Mr. Nicholas Winterton : If my right hon. and learned Friend is so determined--rightly--to press ahead with resource management, which is so important for the efficient management of the Health Service, why was he not prepared to analyse and properly assess the resource management initiative in six hospitals, most of which the Social Services Select Committee visited during its recent inquiry, before rushing forward into the dark with unproven proposals which could do so much damage to the Health Service? I might add that those resource management initiatives were fully supported by everyone in the Health Service.

Mr. Clarke : We shall evaluate those six initiatives. Everybody accepts the need for better resource management in the Health Service. Change cannot be made conditional on a protracted academic appraisal of six particular experiments. Of course, we shall build on the experience of those experiments--

Mr. Winterton : My right hon. and learned Friend set them up.

Mr. Clarke : And, of course, we set them up. We shall evaluate them. We did not set them up, however, on the basis that nothing would be done anywhere else in any other hospital until Brunel university had finished the evaluation. The crying need for resource management is obvious. The pace at which we proceed must, with respect, be somewhat more purposeful.

I always tell the business men whom I introduce to give advice on better management in the Health Service that, when they go into the public service, they must expect the clock to go rather more slowly than they have experienced in any other organisation. Sometimes, however, people in the Health Service want to make the clock crawl. They contemplate years of discussion before getting on with implementing such obvious improvements as a better system of financial management.

The Bill will enable us to build on the progress being made in resource management. It will enable money to be spent more sensibly and effectively. The key theme of the proposals is to have more real responsibility for decision making at the local level. We are putting it in the hands of the managers, doctors and nurses who are delivering care in hospitals and units. It has been the common experience for years that most people in the Health Service have, until I proposed the reforms, suffered from the feeling that there are far too many layers of authority above them and far too many constraints on running units better. The Bill will give much more automony within the Health Service to the people who are delivering care.

We need better decision making, which depends on better local leadership. Clauses 1 and 2 reconstitute district health authorities and the bodies who are responsible for decision making. The aim is to make them smaller and more effective. In my opinion, health authorities have never been able to make up their minds whether they are a kind of local government committee or a decision-making executive body for the health authority. We obviously want smaller, more effective decision-making bodies.

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We are bringing executives in for the first time. We are building on all we have achieved with the introduction of general managers. It is absurd that there have been no executives on the boards. They have had to sit and watch. Others debate an agenda which, in the opinion of some executives, sometimes bears little relation to the real decisions and problems that face the authority. There will be a combination of chairman, non-executive members--local people appointed for the individual contribution and skills that they can bring--and executives. That will create a fuss because we are removing the arrangement by which local authority members are put on as of right. I quite expect many non- executive members to combine their public service on a health body with service as local councillors, but the system under which local authority representatives go directly on to the health authority does not always produce desirable results. Recently, there has been a growing tendency, sometimes by supporters of my party and frequently by supporters of the Labour party, to put on local authority members who are mandated to pursue local political aims, and then to remove them when changes of political control or nuances in the local Labour group determine that a new political input must be made.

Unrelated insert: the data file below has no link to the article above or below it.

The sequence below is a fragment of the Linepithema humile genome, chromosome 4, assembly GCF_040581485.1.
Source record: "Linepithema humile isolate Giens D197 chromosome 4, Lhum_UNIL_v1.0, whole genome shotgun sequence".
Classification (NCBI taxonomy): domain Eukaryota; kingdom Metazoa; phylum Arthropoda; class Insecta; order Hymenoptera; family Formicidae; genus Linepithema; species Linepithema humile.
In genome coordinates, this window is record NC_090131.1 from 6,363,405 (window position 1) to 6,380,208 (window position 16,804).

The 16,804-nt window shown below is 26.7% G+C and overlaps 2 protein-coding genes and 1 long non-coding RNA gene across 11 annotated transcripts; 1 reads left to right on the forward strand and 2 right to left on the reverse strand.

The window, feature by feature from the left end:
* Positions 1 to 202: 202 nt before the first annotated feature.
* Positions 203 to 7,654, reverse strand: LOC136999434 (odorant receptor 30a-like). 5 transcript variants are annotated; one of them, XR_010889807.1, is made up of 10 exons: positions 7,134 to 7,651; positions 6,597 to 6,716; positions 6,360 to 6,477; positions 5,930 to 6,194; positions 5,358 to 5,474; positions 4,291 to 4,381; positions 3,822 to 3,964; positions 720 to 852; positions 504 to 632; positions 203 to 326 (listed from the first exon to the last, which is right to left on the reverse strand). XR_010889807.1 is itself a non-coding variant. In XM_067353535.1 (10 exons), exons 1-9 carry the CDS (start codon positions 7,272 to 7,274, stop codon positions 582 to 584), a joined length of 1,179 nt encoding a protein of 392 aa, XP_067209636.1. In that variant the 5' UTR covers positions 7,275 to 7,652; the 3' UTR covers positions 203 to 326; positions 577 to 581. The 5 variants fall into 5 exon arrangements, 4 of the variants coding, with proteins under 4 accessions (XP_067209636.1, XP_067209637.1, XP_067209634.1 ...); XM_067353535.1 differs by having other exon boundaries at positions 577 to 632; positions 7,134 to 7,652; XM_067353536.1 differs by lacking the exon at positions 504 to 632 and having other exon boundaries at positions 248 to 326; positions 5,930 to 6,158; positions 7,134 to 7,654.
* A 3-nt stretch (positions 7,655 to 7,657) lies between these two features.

Mr. Harry Greenway (Ealing, North) : Will my right hon. and learned Friend make it clear whether family practitioner services authorities will employ medical advisers to examine the effectiveness of prescribing? If so, will they consider quality as well as expense?

Mr. Clarke : Yes, surely. FPSAs will certainly need professional advice when deciding on prescribing practices. The judgments that may in some cases have to be made about the prescribing practices of individual general practitioners or partnerships will be made by people who have professional qualifications and are therefore able to do so. Nobody will evaluate prescribing habits solely on the ground of cost. That is not my point. The quality of prescribing and the necessity for it in such quantity will also be considered in each case.

The Bill also introduces the possibility of a quite new method of distributing taxpayers' money. In future, it will be distributed according to a method which is loosely called contracts, but I should make it clear that it is certainly not my intention that any of the agreements about what service a unit should provide in exchange for a given level of resources should be made the subject of litigation between different parts of the Health Service, or be subject to over-legalistic interpretations.